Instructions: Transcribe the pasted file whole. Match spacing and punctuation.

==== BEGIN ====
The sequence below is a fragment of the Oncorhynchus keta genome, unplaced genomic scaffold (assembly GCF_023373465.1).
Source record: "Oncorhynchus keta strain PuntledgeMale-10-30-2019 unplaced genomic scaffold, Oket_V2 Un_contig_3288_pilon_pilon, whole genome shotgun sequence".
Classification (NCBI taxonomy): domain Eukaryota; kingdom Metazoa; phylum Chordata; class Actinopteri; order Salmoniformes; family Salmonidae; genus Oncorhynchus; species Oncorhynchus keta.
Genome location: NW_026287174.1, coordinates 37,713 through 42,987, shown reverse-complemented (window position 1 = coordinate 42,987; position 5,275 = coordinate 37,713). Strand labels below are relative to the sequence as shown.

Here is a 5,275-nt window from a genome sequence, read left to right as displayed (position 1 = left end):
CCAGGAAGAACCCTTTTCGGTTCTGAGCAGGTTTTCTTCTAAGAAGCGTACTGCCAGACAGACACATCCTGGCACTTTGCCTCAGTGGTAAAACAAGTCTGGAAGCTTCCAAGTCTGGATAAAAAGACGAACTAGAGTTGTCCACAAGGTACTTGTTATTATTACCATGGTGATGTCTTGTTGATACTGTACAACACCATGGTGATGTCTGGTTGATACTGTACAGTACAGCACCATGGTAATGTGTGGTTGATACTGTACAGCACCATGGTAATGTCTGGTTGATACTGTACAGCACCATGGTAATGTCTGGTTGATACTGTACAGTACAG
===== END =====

The sequence below is a fragment of the Oncorhynchus keta genome, unplaced genomic scaffold (assembly GCF_023373465.1).
Source record: "Oncorhynchus keta strain PuntledgeMale-10-30-2019 unplaced genomic scaffold, Oket_V2 Un_contig_3288_pilon_pilon, whole genome shotgun sequence".
Classification (NCBI taxonomy): domain Eukaryota; kingdom Metazoa; phylum Chordata; class Actinopteri; order Salmoniformes; family Salmonidae; genus Oncorhynchus; species Oncorhynchus keta.
Genome location: NW_026287174.1, coordinates 37,713 through 42,987, shown reverse-complemented (window position 1 = coordinate 42,987; position 5,275 = coordinate 37,713). Strand labels below are relative to the sequence as shown.

Here is a 5,275-nt window from a genome sequence, read left to right as displayed (position 1 = left end):
CCAGGAAGAACCCTTTTCGGTTCTGAGCAGGTTTTCTTCTAAGAAGCGTACTGCCAGACAGACACATCCTGGCACTTTGCCTCAGTGGTAAAACAAGTCTGGAAGCTTCCAAGTCTGGATAAAAAGACGAACTAGAGTTGTCCACAAGGTACTTGTTATTATTACCATGGTGATGTCTTGTTGATACTGTACAACACCATGGTGATGTCTGGTTGATACTGTACAGTACAGCACCATGGTAATGTGTGGTTGATACTGTACAGCACCATGGTAATGTCTGGTTGATACTGTACAGCACCATGGTAATGTCTGGTTGATACTGTACAGTACAG